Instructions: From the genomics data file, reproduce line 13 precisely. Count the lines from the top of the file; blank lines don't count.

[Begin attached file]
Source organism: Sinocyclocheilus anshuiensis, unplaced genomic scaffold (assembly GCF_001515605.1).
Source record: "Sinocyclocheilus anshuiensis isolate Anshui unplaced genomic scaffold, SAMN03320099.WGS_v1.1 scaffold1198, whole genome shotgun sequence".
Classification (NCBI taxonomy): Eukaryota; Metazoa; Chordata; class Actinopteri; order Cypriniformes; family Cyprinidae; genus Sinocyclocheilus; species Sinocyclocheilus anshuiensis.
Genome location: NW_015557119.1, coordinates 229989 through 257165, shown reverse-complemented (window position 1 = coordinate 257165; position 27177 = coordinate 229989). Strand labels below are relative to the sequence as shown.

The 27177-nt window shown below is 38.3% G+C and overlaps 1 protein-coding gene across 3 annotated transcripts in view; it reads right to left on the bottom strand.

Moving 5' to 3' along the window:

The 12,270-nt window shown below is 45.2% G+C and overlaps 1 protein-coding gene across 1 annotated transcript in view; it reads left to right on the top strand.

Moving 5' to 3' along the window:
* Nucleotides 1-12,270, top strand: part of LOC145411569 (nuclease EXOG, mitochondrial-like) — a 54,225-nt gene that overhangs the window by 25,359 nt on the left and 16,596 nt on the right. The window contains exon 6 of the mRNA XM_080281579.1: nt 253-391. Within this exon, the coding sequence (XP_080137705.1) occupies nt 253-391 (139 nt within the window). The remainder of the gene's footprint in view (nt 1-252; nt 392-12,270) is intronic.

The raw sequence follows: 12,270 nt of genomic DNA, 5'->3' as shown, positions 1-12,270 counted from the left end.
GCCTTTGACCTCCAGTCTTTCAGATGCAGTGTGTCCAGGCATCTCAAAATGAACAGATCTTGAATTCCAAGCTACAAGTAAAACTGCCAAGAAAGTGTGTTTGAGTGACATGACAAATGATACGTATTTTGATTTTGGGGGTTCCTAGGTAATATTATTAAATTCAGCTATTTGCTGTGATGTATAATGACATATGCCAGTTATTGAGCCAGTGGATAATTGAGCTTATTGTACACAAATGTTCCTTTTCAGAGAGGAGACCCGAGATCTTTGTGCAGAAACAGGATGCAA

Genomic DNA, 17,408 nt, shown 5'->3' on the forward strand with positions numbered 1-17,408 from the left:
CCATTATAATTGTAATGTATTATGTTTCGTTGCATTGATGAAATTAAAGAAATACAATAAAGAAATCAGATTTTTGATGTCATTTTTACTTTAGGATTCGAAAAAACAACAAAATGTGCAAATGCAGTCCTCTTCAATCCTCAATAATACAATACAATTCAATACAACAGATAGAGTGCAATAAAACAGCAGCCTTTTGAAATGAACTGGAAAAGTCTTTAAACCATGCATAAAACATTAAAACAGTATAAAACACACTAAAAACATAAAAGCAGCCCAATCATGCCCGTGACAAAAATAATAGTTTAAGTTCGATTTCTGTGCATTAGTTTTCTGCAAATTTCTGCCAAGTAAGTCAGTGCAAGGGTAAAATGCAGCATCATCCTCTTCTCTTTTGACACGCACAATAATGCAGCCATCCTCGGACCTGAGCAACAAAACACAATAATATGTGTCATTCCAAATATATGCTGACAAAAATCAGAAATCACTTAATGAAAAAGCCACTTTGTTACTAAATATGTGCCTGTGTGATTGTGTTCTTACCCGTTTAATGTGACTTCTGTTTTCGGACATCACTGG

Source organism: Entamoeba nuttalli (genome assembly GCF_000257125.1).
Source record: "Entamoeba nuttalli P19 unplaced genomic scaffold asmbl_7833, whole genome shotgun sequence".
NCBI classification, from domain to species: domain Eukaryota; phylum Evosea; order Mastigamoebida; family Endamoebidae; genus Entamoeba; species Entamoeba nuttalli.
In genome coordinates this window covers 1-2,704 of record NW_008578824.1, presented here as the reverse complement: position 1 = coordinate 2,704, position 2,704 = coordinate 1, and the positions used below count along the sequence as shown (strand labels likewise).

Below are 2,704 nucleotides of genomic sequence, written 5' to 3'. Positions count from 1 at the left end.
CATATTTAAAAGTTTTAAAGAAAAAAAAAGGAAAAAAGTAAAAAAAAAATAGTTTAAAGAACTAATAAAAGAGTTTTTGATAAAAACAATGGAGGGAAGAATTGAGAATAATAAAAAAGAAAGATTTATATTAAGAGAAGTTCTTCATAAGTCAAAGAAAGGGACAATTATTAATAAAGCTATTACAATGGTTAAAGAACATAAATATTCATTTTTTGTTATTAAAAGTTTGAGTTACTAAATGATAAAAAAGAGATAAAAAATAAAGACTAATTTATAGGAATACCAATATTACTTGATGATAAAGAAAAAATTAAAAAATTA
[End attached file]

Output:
CCATTATAATTGTAATGTATTATGTTTCGTTGCATTGATGAAATTAAAGAAATACAATAAAGAAATCAGATTTTTGATGTCATTTTTACTTTAGGATTCGAAAAAACAACAAAATGTGCAAATGCAGTCCTCTTCAATCCTCAATAATACAATACAATTCAATACAACAGATAGAGTGCAATAAAACAGCAGCCTTTTGAAATGAACTGGAAAAGTCTTTAAACCATGCATAAAACATTAAAACAGTATAAAACACACTAAAAACATAAAAGCAGCCCAATCATGCCCGTGACAAAAATAATAGTTTAAGTTCGATTTCTGTGCATTAGTTTTCTGCAAATTTCTGCCAAGTAAGTCAGTGCAAGGGTAAAATGCAGCATCATCCTCTTCTCTTTTGACACGCACAATAATGCAGCCATCCTCGGACCTGAGCAACAAAACACAATAATATGTGTCATTCCAAATATATGCTGACAAAAATCAGAAATCACTTAATGAAAAAGCCACTTTGTTACTAAATATGTGCCTGTGTGATTGTGTTCTTACCCGTTTAATGTGACTTCTGTTTTCGGACATCACTGG